Your physical therapist might have you use a stationary bike or elliptical machine to strengthen reciprocal patterns. They may also recommend that you practice reciprocal movements on your own by focusing on swinging your arms as your walk. Dancing and tai chi can also improve your ability to move.
Your brain uses input from your eyes, ears, muscles and joints to keep your body balanced. Parkinson's disease might affect your balance system and make it challenging to stay steady as you walk. If you are struggling with balance, your physical therapist can incorporate balance training in your exercise plan and teach you techniques you can use at home. Balance training is typically an essential part of Parkinson's disease treatment because it improves gait and helps prevent falls.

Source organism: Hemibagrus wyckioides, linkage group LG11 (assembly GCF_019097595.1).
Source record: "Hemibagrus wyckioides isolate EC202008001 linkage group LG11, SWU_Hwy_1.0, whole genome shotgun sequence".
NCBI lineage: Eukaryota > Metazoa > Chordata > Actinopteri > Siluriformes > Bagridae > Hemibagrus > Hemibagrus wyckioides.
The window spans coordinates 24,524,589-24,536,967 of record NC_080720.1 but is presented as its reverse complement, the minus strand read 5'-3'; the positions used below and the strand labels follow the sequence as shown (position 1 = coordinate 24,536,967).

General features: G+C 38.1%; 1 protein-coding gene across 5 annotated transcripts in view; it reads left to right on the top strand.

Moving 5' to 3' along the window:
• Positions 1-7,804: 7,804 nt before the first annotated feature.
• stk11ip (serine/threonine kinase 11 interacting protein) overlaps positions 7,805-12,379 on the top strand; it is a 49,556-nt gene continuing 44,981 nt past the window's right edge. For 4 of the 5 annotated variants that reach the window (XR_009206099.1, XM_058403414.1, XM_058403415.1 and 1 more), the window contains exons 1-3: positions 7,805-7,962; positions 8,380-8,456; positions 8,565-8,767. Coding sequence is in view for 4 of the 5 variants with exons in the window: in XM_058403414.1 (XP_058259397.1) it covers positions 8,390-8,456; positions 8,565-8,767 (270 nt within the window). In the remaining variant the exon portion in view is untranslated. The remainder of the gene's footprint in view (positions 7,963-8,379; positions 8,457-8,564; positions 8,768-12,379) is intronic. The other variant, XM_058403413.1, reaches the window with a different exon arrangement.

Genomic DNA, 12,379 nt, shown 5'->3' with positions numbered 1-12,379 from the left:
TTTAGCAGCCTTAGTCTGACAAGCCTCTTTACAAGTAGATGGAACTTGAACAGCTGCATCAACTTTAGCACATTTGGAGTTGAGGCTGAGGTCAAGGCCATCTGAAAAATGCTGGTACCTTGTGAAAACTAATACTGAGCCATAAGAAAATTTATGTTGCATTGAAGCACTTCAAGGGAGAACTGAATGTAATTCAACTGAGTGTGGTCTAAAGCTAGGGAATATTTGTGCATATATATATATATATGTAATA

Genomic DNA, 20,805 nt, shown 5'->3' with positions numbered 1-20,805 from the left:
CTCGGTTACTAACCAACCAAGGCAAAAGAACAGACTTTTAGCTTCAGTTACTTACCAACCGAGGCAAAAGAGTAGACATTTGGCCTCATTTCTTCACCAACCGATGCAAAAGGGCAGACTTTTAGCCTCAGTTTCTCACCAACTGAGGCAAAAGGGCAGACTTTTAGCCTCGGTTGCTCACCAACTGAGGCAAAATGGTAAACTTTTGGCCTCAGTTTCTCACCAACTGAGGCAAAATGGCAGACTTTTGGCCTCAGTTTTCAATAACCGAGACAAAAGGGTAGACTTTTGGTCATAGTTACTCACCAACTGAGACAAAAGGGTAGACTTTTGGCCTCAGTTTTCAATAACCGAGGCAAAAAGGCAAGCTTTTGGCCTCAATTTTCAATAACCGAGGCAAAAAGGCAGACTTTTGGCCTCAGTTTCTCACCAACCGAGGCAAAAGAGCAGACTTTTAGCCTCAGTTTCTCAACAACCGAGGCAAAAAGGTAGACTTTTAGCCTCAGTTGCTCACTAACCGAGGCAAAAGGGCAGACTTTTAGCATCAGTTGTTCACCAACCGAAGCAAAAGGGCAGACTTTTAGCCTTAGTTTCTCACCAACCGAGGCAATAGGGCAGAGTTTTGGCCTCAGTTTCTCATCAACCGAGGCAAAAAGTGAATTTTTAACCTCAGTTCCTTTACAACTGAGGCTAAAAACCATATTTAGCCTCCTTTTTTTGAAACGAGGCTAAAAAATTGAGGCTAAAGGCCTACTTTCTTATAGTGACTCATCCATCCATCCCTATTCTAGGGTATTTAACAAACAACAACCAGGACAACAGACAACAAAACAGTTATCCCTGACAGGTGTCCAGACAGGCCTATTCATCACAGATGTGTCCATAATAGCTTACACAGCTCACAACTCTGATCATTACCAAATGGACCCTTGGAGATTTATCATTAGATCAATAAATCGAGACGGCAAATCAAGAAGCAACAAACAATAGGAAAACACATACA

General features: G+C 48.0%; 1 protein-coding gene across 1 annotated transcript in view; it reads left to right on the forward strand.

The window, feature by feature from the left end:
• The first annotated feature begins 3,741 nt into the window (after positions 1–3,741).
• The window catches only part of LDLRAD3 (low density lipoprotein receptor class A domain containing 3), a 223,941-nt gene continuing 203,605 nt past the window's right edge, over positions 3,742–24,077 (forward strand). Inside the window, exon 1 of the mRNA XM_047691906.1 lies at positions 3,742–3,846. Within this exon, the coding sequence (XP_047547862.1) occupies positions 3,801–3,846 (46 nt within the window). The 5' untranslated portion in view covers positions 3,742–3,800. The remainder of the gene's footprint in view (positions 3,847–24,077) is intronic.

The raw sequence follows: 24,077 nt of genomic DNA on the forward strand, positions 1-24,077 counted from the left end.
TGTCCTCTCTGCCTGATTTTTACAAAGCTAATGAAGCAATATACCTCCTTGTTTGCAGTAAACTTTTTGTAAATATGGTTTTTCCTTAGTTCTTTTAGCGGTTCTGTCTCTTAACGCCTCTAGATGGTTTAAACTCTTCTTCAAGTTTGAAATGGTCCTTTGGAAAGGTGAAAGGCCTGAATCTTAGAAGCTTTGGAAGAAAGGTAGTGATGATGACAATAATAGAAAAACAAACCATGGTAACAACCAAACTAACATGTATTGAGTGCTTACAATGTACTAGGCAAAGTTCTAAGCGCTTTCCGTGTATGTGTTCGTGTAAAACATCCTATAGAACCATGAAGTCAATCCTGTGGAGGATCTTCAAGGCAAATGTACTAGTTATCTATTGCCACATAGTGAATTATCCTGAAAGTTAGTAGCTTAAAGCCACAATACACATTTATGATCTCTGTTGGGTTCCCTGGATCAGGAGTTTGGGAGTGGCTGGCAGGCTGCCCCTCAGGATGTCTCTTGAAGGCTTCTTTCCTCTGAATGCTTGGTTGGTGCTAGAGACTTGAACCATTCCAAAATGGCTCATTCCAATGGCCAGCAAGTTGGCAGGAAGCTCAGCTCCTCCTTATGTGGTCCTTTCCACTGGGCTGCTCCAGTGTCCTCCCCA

Stretching improves flexibility and reduces the muscle stiffness associated with Parkinson's disease. Being flexible is essential for everyday movements like walking, bending and lifting. When you increase flexibility through stretching exercises, you may have an easier time getting out of bed, putting on clothes, picking items off the floor and completing various other tasks. You can tell your physical therapist whatever area you want to improve regarding flexibility, and they will show you stretches to target those muscles.
Muscles that move joints are the ones that typically tighten with Parkinson's disease. For this reason, the Parkinson's Foundation recommends a stretching routine that focuses on these areas:
You can practice the stretches your physical therapist teaches you frequently throughout the day to reduce muscle stiffness.
Muscle strength is vital to staying active and maintaining independence. Parkinson's disease and aging can both lead to muscle weakness without a strength training routine. In general, people strengthen their muscles by lifting weights or using weight machines. People can also use resistance bands or their own body weight to build up their muscles. No matter what stage of Parkinson's disease you are in, you can still make your muscles stronger.